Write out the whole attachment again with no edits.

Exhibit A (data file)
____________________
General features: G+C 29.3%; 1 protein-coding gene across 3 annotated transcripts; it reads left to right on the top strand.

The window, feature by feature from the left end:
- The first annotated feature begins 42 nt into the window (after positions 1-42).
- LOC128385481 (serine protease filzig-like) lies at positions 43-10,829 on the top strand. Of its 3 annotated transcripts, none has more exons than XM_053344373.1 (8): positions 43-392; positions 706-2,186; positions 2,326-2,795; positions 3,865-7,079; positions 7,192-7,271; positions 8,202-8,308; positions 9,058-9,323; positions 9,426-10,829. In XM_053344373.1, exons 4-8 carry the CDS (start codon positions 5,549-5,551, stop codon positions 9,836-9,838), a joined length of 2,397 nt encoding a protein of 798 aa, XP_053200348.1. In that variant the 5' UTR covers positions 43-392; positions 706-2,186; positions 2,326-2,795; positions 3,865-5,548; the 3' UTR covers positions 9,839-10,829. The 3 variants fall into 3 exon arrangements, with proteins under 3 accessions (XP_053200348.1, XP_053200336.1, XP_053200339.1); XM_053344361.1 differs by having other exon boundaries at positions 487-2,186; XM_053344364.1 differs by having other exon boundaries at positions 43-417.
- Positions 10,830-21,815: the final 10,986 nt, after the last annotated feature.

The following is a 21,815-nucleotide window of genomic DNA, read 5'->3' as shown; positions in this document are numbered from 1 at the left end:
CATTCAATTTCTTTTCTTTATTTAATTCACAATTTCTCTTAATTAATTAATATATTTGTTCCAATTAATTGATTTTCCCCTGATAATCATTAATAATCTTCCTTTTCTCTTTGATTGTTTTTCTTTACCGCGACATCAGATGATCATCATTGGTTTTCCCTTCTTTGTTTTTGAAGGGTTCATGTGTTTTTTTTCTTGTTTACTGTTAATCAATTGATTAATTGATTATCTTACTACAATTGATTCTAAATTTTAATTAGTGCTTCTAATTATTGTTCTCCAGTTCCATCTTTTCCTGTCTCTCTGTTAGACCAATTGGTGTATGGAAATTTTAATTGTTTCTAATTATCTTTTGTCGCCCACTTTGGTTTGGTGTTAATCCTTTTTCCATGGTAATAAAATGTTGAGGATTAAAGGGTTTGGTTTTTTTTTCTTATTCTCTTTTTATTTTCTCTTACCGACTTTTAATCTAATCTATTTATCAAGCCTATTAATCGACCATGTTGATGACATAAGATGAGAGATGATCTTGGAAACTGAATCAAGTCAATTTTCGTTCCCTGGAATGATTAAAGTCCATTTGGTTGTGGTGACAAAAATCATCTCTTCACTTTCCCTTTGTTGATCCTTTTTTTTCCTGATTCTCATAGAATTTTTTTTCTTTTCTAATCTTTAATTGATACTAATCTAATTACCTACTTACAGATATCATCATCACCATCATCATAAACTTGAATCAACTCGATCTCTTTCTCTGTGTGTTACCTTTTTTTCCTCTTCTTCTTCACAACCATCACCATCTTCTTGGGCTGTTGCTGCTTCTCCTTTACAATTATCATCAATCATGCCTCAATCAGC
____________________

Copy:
General features: G+C 29.3%; 1 protein-coding gene across 3 annotated transcripts; it reads left to right on the top strand.

The window, feature by feature from the left end:
- The first annotated feature begins 42 nt into the window (after positions 1-42).
- LOC128385481 (serine protease filzig-like) lies at positions 43-10,829 on the top strand. Of its 3 annotated transcripts, none has more exons than XM_053344373.1 (8): positions 43-392; positions 706-2,186; positions 2,326-2,795; positions 3,865-7,079; positions 7,192-7,271; positions 8,202-8,308; positions 9,058-9,323; positions 9,426-10,829. In XM_053344373.1, exons 4-8 carry the CDS (start codon positions 5,549-5,551, stop codon positions 9,836-9,838), a joined length of 2,397 nt encoding a protein of 798 aa, XP_053200348.1. In that variant the 5' UTR covers positions 43-392; positions 706-2,186; positions 2,326-2,795; positions 3,865-5,548; the 3' UTR covers positions 9,839-10,829. The 3 variants fall into 3 exon arrangements, with proteins under 3 accessions (XP_053200348.1, XP_053200336.1, XP_053200339.1); XM_053344361.1 differs by having other exon boundaries at positions 487-2,186; XM_053344364.1 differs by having other exon boundaries at positions 43-417.
- Positions 10,830-21,815: the final 10,986 nt, after the last annotated feature.

The following is a 21,815-nucleotide window of genomic DNA, read 5'->3' as shown; positions in this document are numbered from 1 at the left end:
CATTCAATTTCTTTTCTTTATTTAATTCACAATTTCTCTTAATTAATTAATATATTTGTTCCAATTAATTGATTTTCCCCTGATAATCATTAATAATCTTCCTTTTCTCTTTGATTGTTTTTCTTTACCGCGACATCAGATGATCATCATTGGTTTTCCCTTCTTTGTTTTTGAAGGGTTCATGTGTTTTTTTTCTTGTTTACTGTTAATCAATTGATTAATTGATTATCTTACTACAATTGATTCTAAATTTTAATTAGTGCTTCTAATTATTGTTCTCCAGTTCCATCTTTTCCTGTCTCTCTGTTAGACCAATTGGTGTATGGAAATTTTAATTGTTTCTAATTATCTTTTGTCGCCCACTTTGGTTTGGTGTTAATCCTTTTTCCATGGTAATAAAATGTTGAGGATTAAAGGGTTTGGTTTTTTTTTCTTATTCTCTTTTTATTTTCTCTTACCGACTTTTAATCTAATCTATTTATCAAGCCTATTAATCGACCATGTTGATGACATAAGATGAGAGATGATCTTGGAAACTGAATCAAGTCAATTTTCGTTCCCTGGAATGATTAAAGTCCATTTGGTTGTGGTGACAAAAATCATCTCTTCACTTTCCCTTTGTTGATCCTTTTTTTTCCTGATTCTCATAGAATTTTTTTTCTTTTCTAATCTTTAATTGATACTAATCTAATTACCTACTTACAGATATCATCATCACCATCATCATAAACTTGAATCAACTCGATCTCTTTCTCTGTGTGTTACCTTTTTTTCCTCTTCTTCTTCACAACCATCACCATCTTCTTGGGCTGTTGCTGCTTCTCCTTTACAATTATCATCAATCATGCCTCAATCAGC